“I don’t think the print book is going to die. I think the reports of its demise are greatly exaggerated.” — best-selling novelist Jodi Picoult ’87, on the future of the printed page

“One thing I like about reading a book is that it doesn’t beep at me. ... It doesn’t tell me to go to work.” — Washington Post writer Joel Achenbach ’82, on old versus new technology

Journalists at PAW’s Reunions panel ­disagreed on most issues, except for these: The ­election is likely to be close, and decisive factors will be the state of the economy and the Supreme Court’s much-anticipated ruling on the Affordable Care Act.

Moderator JOEL ACHENBACH ’82 of The Washington Post, asked about the electoral horse race, the impact of the media, and the degree of congressional dysfunction, among many other topics.

Katrina vanden Heuvel ’81
Editor and publisher The Nation 

On the GOP:
“The Republicans have been captured, let’s be honest, by the right wing — the extreme right wing. George Romney would not recognize this Republican Party, nor would Mitt Romney’s mother, who ran on a reproductive-rights platform in Michigan.” 

Ramesh Ponnuru ’95
Senior editor 
National Review 

On the outlook for President Obama: 
“I think the president’s options have narrowed. ... He can’t run a ‘Morning in America’ campaign. ... He can’t run on his legislative accomplishments.”

Rick Klein ’98 
Senior Washington editor, ABC News

On the level of political discourse and the impact of round-the-clock political commentary:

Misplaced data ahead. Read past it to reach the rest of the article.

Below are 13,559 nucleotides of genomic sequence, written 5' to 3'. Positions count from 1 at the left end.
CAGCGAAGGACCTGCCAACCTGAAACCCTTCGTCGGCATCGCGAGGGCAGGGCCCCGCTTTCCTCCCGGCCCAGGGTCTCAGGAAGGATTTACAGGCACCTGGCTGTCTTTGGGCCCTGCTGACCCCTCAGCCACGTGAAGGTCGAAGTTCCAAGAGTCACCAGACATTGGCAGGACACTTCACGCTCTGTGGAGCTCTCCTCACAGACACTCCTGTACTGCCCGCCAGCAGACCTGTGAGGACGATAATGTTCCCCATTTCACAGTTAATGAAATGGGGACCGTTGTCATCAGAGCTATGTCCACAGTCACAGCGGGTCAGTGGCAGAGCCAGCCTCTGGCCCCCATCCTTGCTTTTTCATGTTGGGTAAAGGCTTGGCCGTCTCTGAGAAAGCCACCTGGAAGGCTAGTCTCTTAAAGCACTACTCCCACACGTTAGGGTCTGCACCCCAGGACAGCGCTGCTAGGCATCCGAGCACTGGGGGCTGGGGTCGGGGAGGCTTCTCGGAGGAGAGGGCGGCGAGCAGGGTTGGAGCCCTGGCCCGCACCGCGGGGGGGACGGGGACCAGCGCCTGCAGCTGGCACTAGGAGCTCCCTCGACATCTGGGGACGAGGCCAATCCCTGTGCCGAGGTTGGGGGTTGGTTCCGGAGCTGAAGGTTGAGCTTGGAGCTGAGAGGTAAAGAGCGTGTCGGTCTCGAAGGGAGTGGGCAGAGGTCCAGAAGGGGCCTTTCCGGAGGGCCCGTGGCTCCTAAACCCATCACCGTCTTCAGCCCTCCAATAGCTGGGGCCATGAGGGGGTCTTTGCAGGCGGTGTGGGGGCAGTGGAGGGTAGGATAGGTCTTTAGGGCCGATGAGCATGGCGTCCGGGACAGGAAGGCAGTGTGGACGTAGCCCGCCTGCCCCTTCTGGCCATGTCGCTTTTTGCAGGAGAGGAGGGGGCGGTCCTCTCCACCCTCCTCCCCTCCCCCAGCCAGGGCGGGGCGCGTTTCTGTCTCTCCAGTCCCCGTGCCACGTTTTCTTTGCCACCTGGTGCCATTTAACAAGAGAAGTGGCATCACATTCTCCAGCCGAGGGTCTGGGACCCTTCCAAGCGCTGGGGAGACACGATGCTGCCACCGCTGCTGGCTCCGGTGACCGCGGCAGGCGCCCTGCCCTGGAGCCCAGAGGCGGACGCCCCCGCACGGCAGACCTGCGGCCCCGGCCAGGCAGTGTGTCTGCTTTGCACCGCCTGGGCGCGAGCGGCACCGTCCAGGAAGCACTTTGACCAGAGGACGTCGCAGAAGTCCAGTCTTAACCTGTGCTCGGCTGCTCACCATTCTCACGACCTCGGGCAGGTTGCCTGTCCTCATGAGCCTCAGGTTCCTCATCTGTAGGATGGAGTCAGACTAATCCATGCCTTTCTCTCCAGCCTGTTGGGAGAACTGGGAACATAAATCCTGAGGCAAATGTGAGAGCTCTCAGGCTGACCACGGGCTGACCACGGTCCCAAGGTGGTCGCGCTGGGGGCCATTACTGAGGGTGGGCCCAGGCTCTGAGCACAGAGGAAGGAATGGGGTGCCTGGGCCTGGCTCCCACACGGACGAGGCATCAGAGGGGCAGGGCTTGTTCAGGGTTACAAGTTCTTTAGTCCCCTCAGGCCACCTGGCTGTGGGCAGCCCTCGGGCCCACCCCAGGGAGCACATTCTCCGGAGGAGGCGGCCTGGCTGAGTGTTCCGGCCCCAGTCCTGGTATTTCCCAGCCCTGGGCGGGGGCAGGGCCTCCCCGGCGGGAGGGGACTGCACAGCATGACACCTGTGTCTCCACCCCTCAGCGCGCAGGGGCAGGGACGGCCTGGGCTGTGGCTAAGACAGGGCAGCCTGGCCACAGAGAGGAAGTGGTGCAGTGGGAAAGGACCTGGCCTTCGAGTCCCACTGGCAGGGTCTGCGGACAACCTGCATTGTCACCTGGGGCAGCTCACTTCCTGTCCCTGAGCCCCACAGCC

“We are conducting politics faster than the speed of thought.”

Kathy Kiely ’77 
Managing editor Sunlight Foundation 

On voter apathy: 
“Two years [after the 2008 election] I’m in a classroom teaching some college students, and I said, ‘How many of you voted in the last election?’ It was great — they all put their hands up. ... I said, ‘How many of you are voting in the ­election next month, for Congress?’ Zippo. That’s one of the reasons we have a president who wants to go one way and a Congress that wants to go another way.”

Richard Just ’01 
Former editor 
The New Republic 

On the role of deficits in the campaign: 
“I know very few people on the left who think that deficits are not a long-term problem. I think the argument is that this is not the moment to deal with them — and by the way, that didn’t used to be a controversial position. It still isn’t, among economists.”

Nicholas Confessore ’98 
The New York Times 

On why President Obama might not be hurt as much as ­expected by worsening national economic ­indicators: 
“The economy in the states where this election will be won or lost is not as bad as the economy nationally.” 

Ryan Anderson ’04
Public Discourse 

On the reading habits and career goals of his peers: 
“People my age, they don’t want to be reporters, they want to be opinionators. ... People don’t have time to sit down and read a 5,000- or 10,000-word article.”

Jennifer Epstein ’08

On the Obama ­campaign: 
“He has been running against Congress for almost a year now. If they [the Supreme Court] strike down Obamacare, he’s going to have another branch of government to run against.”

Louis Jacobson ’92
Senior writer PolitiFact 

On Romney campaigning on his record: 
“[One thing Romney] ­certainly is not talking about too much is his term as governor, when, at least for the first two years of his term, he was a lot further to the left than the GOP is certainly today.”